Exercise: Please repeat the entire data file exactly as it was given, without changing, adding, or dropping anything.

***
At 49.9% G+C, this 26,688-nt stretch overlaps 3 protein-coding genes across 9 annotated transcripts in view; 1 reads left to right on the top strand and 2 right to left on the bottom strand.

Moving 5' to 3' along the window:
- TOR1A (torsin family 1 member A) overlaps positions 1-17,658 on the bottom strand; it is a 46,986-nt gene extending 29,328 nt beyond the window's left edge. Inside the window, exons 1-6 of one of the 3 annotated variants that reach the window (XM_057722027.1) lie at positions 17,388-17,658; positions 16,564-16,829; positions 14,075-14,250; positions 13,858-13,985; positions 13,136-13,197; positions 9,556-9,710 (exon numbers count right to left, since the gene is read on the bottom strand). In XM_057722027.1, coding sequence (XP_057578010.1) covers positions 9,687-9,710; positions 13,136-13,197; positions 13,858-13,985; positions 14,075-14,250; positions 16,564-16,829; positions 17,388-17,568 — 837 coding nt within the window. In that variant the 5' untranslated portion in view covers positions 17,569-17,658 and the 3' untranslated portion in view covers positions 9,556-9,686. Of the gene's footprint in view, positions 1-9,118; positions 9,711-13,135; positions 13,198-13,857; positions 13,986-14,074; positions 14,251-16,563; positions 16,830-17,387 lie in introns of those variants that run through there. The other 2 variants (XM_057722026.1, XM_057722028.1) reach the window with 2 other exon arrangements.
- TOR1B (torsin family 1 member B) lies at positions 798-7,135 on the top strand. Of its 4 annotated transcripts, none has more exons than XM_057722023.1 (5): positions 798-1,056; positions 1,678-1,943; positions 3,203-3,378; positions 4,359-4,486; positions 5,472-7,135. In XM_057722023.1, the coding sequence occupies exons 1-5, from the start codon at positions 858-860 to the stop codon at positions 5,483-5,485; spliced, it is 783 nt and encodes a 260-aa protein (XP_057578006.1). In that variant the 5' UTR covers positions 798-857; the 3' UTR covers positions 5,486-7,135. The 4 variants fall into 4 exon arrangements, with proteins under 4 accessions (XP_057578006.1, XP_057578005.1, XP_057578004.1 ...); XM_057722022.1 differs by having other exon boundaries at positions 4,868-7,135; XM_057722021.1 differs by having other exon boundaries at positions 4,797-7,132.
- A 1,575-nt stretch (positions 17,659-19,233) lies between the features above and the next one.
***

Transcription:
At 49.9% G+C, this 26,688-nt stretch overlaps 3 protein-coding genes across 9 annotated transcripts in view; 1 reads left to right on the top strand and 2 right to left on the bottom strand.

Moving 5' to 3' along the window:
- TOR1A (torsin family 1 member A) overlaps positions 1-17,658 on the bottom strand; it is a 46,986-nt gene extending 29,328 nt beyond the window's left edge. Inside the window, exons 1-6 of one of the 3 annotated variants that reach the window (XM_057722027.1) lie at positions 17,388-17,658; positions 16,564-16,829; positions 14,075-14,250; positions 13,858-13,985; positions 13,136-13,197; positions 9,556-9,710 (exon numbers count right to left, since the gene is read on the bottom strand). In XM_057722027.1, coding sequence (XP_057578010.1) covers positions 9,687-9,710; positions 13,136-13,197; positions 13,858-13,985; positions 14,075-14,250; positions 16,564-16,829; positions 17,388-17,568 — 837 coding nt within the window. In that variant the 5' untranslated portion in view covers positions 17,569-17,658 and the 3' untranslated portion in view covers positions 9,556-9,686. Of the gene's footprint in view, positions 1-9,118; positions 9,711-13,135; positions 13,198-13,857; positions 13,986-14,074; positions 14,251-16,563; positions 16,830-17,387 lie in introns of those variants that run through there. The other 2 variants (XM_057722026.1, XM_057722028.1) reach the window with 2 other exon arrangements.
- TOR1B (torsin family 1 member B) lies at positions 798-7,135 on the top strand. Of its 4 annotated transcripts, none has more exons than XM_057722023.1 (5): positions 798-1,056; positions 1,678-1,943; positions 3,203-3,378; positions 4,359-4,486; positions 5,472-7,135. In XM_057722023.1, the coding sequence occupies exons 1-5, from the start codon at positions 858-860 to the stop codon at positions 5,483-5,485; spliced, it is 783 nt and encodes a 260-aa protein (XP_057578006.1). In that variant the 5' UTR covers positions 798-857; the 3' UTR covers positions 5,486-7,135. The 4 variants fall into 4 exon arrangements, with proteins under 4 accessions (XP_057578006.1, XP_057578005.1, XP_057578004.1 ...); XM_057722022.1 differs by having other exon boundaries at positions 4,868-7,135; XM_057722021.1 differs by having other exon boundaries at positions 4,797-7,132.
- A 1,575-nt stretch (positions 17,659-19,233) lies between the features above and the next one.